American Lewis shot a 71 to finish on 15-under for the tournament, with Choi - who had joined the second-round leader at the top of the leaderboard after round three - only managing a 72.
Paula Creamer, who suffered whiplash injuries in a road accident on her way to the airport in Thailand last Sunday, managed to finish third - just two shots behind the winner.
Fourth was Thai teenager Ariya Jutanugarn, who spectacularly threw away the Honda Thailand LPGA when leading by two strokes with one to play last weekend.
Lewis was especially proud of an eagle on the seventh after hitting a hybrid to the green of the 493-yard hole.
"That hybrid was probably the best shot I've ever hit," said the 28-year-old. "I held it up against the wind just perfectly."
That took her a shot ahead of Choi and two clear of Paula Creamer, a lead she consolidated in the following holes.
However there were worrying moments for her on the back nine: she found the water on the 15th then put the ball into a bunker on the short 17th to lead Choi by only a stroke - and Creamer by two - ahead of the par-five 18th.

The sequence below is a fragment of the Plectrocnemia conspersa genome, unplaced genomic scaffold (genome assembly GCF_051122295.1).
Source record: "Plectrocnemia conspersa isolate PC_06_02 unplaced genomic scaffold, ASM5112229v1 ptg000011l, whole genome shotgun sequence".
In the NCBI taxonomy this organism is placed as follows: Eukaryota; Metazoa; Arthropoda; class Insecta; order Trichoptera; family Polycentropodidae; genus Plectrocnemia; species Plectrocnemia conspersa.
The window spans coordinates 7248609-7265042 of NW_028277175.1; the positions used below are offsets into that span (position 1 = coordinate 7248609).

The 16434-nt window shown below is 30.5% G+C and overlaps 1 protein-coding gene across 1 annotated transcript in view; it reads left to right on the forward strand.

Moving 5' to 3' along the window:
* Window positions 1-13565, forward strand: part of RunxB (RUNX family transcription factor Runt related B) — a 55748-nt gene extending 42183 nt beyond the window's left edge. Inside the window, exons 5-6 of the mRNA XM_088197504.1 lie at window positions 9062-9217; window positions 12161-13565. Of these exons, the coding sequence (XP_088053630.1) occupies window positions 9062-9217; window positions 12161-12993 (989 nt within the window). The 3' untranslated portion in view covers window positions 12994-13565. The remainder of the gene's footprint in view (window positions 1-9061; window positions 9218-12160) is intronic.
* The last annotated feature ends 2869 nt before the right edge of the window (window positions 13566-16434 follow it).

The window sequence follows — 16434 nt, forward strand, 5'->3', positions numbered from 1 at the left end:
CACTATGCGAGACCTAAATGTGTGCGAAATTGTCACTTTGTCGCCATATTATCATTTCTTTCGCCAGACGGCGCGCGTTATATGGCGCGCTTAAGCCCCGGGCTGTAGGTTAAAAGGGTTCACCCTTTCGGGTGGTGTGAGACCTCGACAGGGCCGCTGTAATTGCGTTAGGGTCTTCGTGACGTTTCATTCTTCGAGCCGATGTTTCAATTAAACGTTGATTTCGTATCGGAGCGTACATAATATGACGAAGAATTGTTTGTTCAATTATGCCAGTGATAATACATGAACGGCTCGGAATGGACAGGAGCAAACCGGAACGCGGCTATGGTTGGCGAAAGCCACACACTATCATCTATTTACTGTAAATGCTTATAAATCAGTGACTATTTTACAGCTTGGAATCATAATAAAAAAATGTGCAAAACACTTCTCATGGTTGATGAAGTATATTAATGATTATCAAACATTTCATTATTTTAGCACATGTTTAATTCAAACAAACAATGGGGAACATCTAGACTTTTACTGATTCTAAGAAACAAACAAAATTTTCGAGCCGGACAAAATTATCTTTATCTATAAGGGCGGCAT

Unlike her rivals, she reached the green in two, which took the pressure off; however she three-putted to allow Choi a birdie chance to force a play-off.
"I played with Na Yeon for three days and she made putt after putt after putt. I fully expected her ball to go in," said Lewis.
It narrowly missed to give Lewis her sixth title on the LPGA Tour and put her third in the world behind Yani Tseng and Choi.
"Ultimately I'd like to get to No.1 - and wins are the way to get there," she added.
Tseng was tied for 28th on two-under while American defending champion Angela Stanford was 56th in a finishing field of only 60.
Taiwanese-American Candie Kung and Americans Danielle Kang and Jessica Korda finished on nine-under, tied for fifth.
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